Eventually the act of mooning about at his window listlessly was just too depressing to continue and he decided to keep himself busy by writing another note to Cosette. Halfway through he realized that he no longer had Eponine around to deliver it for him, which just sent a fresh stab of ache through his chest. He shook his head to clear it of Eponine and tried again to focus on his note, deciding that he would just deliver it himself. After all, it would mean a chance at seeing Cosette in person. He tried to push away thoughts of Eponine and work up the enthusiasm that the prospect of seeing Cosette should have instilled. Marius found it more challenging than expected.

Finally, he finished the note and blew on it to dry the ink, scanning it again to check for any mistakes. Finding none he smiled slightly in satisfaction, carefully folding the small piece of paper and tucking it into his pocket. He glanced once more out the window-to check the weather, he told himself-before making his way downstairs.

"Glad to see you out of your room. Thought you were deciding to become a hermit," Mrs. De'Laroah greeted without bothering to look up from her knitting in the parlor. Marius didn't dignify the statement with a response.

"No sign of her?" The housekeeper tried again in a softer tone.

"No," Marius replied shortly, and the one-word response was heavy enough with frustration and melancholy that Mrs. Da'Laroah didn't have to ask how he was taking it.

"I'm sure she'll turn up, dear. That girl just has her own ways. Give her some time to catch her breath and cool her head and she'll be back. I'll imagine you'll have quite a bit of groveling and apologizing to do, but she'll be back."

Marius smiled at that. There was no doubt Eponine would give him hell if-when, he corrected himself-she came back.

"I'm going out," he told his housekeeper, already putting his coat on.

"Alright, dear. Be careful. And be back by 6 for supper!"


By the third giant trunk of clothing, Eponine tried (to no avail) to suggest that Cosette simply donate her possessions and buy new ones in England. By the ninth, she very seriously considered the feasibility of setting Cosette's wardrobe on fire.

"Honestly, 'Sette, why do you have so many clothes? You can only wear one dress a day!" Eponine complained, flopping onto a pile of assorted muslin dresses.

"Well, my extensive wardrobe seems to be benefitting you, Eppy," Cosette retorted.

Eponine pulled a face and tossed a slipper at her friend's head. Cosette, not as spry as Eponine, failed to dodge the projectile in time, futilely swatting at the air before the shoe hit her in the face. Eponine shook with laughter at the disgruntled expression on Cosette's face. Her amusement increased when Cosette's attempt to return fire went wide, instead knocking over several figurines previously arranged neatly on the shelves on the wall.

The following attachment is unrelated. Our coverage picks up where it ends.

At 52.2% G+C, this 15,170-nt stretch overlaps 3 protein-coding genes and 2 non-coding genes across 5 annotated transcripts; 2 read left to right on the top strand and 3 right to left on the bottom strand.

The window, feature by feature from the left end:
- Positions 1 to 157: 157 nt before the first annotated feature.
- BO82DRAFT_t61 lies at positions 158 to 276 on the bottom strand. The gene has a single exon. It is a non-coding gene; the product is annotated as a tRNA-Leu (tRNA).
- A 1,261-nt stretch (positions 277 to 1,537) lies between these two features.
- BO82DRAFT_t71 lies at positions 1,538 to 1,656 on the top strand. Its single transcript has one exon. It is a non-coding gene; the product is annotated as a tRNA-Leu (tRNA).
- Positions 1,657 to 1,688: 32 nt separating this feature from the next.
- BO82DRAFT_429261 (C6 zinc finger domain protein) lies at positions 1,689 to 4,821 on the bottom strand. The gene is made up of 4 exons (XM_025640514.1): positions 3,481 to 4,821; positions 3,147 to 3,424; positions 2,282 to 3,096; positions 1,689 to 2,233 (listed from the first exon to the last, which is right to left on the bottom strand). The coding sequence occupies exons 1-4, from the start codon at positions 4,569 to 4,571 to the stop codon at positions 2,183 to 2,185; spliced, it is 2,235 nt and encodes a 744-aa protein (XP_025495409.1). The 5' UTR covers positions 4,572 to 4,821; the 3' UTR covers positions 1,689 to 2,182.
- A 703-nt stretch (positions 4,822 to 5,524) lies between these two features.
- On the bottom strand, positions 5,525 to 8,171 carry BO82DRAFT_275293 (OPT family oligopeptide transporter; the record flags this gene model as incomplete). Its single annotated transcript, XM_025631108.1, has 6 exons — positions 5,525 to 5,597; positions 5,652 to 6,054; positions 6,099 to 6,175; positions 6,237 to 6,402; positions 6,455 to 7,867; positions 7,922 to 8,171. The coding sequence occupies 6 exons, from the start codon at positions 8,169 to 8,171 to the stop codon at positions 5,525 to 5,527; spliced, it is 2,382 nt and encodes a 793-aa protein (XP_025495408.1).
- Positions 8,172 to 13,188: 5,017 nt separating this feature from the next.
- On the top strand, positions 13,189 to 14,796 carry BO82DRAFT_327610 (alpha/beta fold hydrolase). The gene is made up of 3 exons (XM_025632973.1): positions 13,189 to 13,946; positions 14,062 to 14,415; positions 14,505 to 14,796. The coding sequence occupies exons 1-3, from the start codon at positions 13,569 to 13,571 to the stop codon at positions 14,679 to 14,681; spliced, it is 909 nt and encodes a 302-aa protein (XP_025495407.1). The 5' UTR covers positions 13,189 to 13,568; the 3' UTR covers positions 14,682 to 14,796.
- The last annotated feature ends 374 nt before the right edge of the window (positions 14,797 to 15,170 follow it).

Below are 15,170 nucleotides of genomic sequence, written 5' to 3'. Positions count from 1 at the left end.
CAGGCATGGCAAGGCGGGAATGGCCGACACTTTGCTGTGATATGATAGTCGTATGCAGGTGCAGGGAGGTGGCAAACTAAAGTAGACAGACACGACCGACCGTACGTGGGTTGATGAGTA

After straightening the figurines, Cosette surveyed the room to calculate how many more trunks would be required. Despite Eponine's complaining, it would probably only be two more trunks until all of Cosette's possessions were packed away, save enough to get by with in the days until they got onto the ship. She tried to ignore the twinge of pain that thought brought with it.

"I'm going to go ask Papa to help me bring up two more trunks. I won't be long."

"I can't wait," Eponine returned dryly, rolling her eyes.

It ended up taking longer than Cosette anticipated because she couldn't seem to find her father. She checked his study first and upon finding it vacant went in search of him in other parts of the house. The maid said he had been in the garden earlier speaking to someone, so Cosette decided to try looking for him there.

"Papa?" She called once outside. "Are you out here?"

"Cosette, is that you?" The voice didn't belong to her father, but it was still familiar.

"Marius?" She gasped, finally seeing him through the gates.

"Hello, Cosette," he greeted warmly. Cosette hurried over to the gate, finding it locked and finding herself without the key. She admitted as much and he laughed.

"It's alright. It's enough to be able to see you," he said with a smile that Cosette returned.

"'Sette, what is taking you so long?" Came an incredibly petulant voice from the house. "You'd better not be trying to stick me with all the work!"

Marius froze when he heard the voice, turning to Cosette.

"Is that…?"

"Yes," Cosette replied. "She came here last night after your fight and asked to stay. There's no way I could have turned her away."

Marius breathed a sigh of relief. She was still mad at him, but at least now he knew she was safe.

"Thank you for looking after her, 'Sette," Marius said, his voice full of genuine gratitude.

"Of course. She's my friend."

"Could I see her?" Marius ventured hopefully. Cosette bit her lip, torn.

"I don't know if that would be for the best," she finally answered. "She's still so upset, Marius. And I don't want her to run away from here, too. I don't know where else she could go. At least not anywhere that would be safe for her. Seeing you here, knowing that you know she's here…I don't know how she'd take it."

"I understand," Marius said, disappointed but conceding to Cosette's logic.

"Cosette. Enough is enough! I'll bring them up myself!" Eponine's voice was closer now, on the first floor of the house. "Where are you? Are you in the garden?"

"I should go," Marius said. "Before she sees me."

"I agree. Goodbye, Marius." Cosette gave him a bittersweet smile.

"Goodbye, Cosette," Marius responded in kind before quickly hastening down the road to avoid being seen by Eponine.

It wasn't until he had gotten home and walked up to his room that he realized he had been so sidetracked by Eponine that he had completely forgotten to give Cosette his note.

Alright, that's it you guys! Sorry for any grammar/spelling mistakes. I've been up for about 19 hours and I need sleep to function. Please review.